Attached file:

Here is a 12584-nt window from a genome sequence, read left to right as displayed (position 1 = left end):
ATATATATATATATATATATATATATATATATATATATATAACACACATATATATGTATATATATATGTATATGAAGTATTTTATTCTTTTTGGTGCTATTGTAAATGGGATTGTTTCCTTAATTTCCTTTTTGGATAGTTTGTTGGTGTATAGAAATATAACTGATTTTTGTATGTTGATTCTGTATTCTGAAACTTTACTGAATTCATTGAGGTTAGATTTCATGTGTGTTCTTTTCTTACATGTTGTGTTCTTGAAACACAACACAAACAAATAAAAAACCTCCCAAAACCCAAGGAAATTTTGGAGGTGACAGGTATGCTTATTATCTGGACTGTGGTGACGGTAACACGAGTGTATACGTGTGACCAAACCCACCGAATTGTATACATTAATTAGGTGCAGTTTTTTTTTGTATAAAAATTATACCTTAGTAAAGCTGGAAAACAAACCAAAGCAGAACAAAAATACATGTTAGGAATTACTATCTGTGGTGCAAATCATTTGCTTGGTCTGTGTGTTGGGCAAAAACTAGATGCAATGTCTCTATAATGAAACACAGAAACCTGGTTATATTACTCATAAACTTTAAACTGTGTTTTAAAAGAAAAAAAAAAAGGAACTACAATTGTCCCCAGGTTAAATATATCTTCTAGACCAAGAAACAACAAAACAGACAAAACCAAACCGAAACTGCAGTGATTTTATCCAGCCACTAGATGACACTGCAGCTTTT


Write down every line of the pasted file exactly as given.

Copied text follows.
Here is a 12584-nt window from a genome sequence, read left to right as displayed (position 1 = left end):
ATATATATATATATATATATATATATATATATATATATATAACACACATATATATGTATATATATATGTATATGAAGTATTTTATTCTTTTTGGTGCTATTGTAAATGGGATTGTTTCCTTAATTTCCTTTTTGGATAGTTTGTTGGTGTATAGAAATATAACTGATTTTTGTATGTTGATTCTGTATTCTGAAACTTTACTGAATTCATTGAGGTTAGATTTCATGTGTGTTCTTTTCTTACATGTTGTGTTCTTGAAACACAACACAAACAAATAAAAAACCTCCCAAAACCCAAGGAAATTTTGGAGGTGACAGGTATGCTTATTATCTGGACTGTGGTGACGGTAACACGAGTGTATACGTGTGACCAAACCCACCGAATTGTATACATTAATTAGGTGCAGTTTTTTTTTGTATAAAAATTATACCTTAGTAAAGCTGGAAAACAAACCAAAGCAGAACAAAAATACATGTTAGGAATTACTATCTGTGGTGCAAATCATTTGCTTGGTCTGTGTGTTGGGCAAAAACTAGATGCAATGTCTCTATAATGAAACACAGAAACCTGGTTATATTACTCATAAACTTTAAACTGTGTTTTAAAAGAAAAAAAAAAAGGAACTACAATTGTCCCCAGGTTAAATATATCTTCTAGACCAAGAAACAACAAAACAGACAAAACCAAACCGAAACTGCAGTGATTTTATCCAGCCACTAGATGACACTGCAGCTTTT